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Inside "The roaring forties"

2 months ago
Written by Ronald Toppe
Ocean education > Inside "The roaring forties"

Inside "The roaring forties"

2 months agoOcean education
Written by Ronald Toppe
Photo: Hanna Thevik

Statsraad Lehmkuhl is now 45 degrees south, off the coast of South America, inside one of the "highways" of the old sailing ships.

In his report for March 13, Captain Marcus Seidl sounds almost a little disappointed.

- Now that we are approaching latitude 45 South, we are in a wind pattern known as the “Roaring Forties”. Although we have gone clear of the depressions associated with the name so far, our weather charts are showing stronger winds to the south of us.

On the map below you can see where the ship was when he wrote his report. The strong wind south of them is easy to spot.

Wind and wave height. Map: Earth Nullschool
Wind and wave height. Map: Earth Nullschool

Fun fact: The map above shows that the wind is blowing clockwise around low pressures, and counterclockwise around high pressures. The opposite of in the northern hemisphere.

The highway

"The roaring forties" does not sound like a stretch of water you would like to visit, but this was the "highway" the sailing ships took on their way between Europe, Asia, Australia and back.

You could rely on strong winds blowing from west to east, winds that a ship could ride all the way around the globe. On their way out, the ships sailed straight south in the Atlantic until they reached 40 degrees south, and the wind that took them south of the Cape of Good Hope and Africa, and on to Australia - if they did not set their course out of the wind belt and north towards India and Asia.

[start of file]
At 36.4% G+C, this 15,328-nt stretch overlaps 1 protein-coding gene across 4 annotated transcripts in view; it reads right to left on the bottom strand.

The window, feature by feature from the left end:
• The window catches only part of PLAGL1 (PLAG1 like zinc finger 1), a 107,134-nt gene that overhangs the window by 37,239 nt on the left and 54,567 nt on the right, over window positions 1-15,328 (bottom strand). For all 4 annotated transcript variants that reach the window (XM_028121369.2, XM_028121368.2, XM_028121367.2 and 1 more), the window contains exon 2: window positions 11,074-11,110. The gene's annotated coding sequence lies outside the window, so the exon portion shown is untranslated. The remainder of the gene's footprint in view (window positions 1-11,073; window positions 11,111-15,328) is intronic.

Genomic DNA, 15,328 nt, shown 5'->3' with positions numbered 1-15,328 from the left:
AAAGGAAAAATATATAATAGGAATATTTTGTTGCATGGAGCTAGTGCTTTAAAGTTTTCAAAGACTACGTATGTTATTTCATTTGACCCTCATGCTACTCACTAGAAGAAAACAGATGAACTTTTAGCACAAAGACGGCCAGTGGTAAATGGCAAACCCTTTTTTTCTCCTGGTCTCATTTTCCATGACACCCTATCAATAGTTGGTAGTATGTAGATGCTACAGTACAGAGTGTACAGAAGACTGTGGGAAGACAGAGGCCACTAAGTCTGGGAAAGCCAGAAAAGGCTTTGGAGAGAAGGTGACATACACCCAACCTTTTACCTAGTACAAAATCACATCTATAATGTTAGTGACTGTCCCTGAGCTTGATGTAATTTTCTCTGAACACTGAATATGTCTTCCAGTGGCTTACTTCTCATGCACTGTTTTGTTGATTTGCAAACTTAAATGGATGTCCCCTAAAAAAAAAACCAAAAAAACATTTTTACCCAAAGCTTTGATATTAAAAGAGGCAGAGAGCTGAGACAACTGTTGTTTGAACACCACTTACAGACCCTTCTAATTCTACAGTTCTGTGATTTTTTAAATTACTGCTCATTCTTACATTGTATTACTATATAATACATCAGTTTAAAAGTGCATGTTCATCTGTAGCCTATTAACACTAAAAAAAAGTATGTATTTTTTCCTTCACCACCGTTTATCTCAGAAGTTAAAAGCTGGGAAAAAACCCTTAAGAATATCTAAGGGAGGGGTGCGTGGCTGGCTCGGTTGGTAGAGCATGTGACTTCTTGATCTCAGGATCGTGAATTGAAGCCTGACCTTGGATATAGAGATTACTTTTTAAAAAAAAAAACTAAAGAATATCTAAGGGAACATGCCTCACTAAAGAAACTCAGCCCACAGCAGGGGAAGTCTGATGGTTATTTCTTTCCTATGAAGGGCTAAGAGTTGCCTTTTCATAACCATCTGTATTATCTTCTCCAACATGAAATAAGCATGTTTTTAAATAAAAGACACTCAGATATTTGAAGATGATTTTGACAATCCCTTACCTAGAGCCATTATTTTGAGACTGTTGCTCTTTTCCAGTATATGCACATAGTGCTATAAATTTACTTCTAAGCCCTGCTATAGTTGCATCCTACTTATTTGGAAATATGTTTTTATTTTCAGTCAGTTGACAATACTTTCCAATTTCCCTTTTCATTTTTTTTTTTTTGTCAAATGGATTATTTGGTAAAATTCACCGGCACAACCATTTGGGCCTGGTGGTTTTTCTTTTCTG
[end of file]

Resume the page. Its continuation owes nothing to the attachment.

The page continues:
On their way home from Australia, the ships sailed east, across the Pacific Ocean towards South Africa and around Cape Horn, and then north towards Europe. The Dutchman Hendrik Brouwer was the one who discovered this route, in 1611, and the "motorway" now has his name, the Brouwer route.

The sun

The sun is the engine setting up "The roaring forties". The air heated above the equator expands, becomes lighter, and rises. High up in the atmosphere the air flows north and south. At sea-level, the air that rises up is replaced by air that is drawn in from the north and south.

The large scale atmospheric circulation. Source: earth.nullschool / Wikipedia
The large scale atmospheric circulation. Source: Earth.nullschool / Wikipedia

The earth's rotation shifts the wind direction. North of the equator it blows from the northeast, south of the equator from the southeast. These are the trade winds. At 60 degrees north and south, there is a new area of ​​air rising in the atmosphere, also powered by differences in temperature. This is where we find "The roaring forties", with winds blowing from west to east.

Apart from the tip of South America, there are no large areas of land that can affect the wind, and it often gets very strong. Nice for sailing ship captains short of time, perhaps not as nice for the passengers.

Further south, the wind is even stronger, "The furious fifties". It is a good reason that sailing past Cape Horn at 55 degrees south is regarded as quite a rite of passage for sailors.

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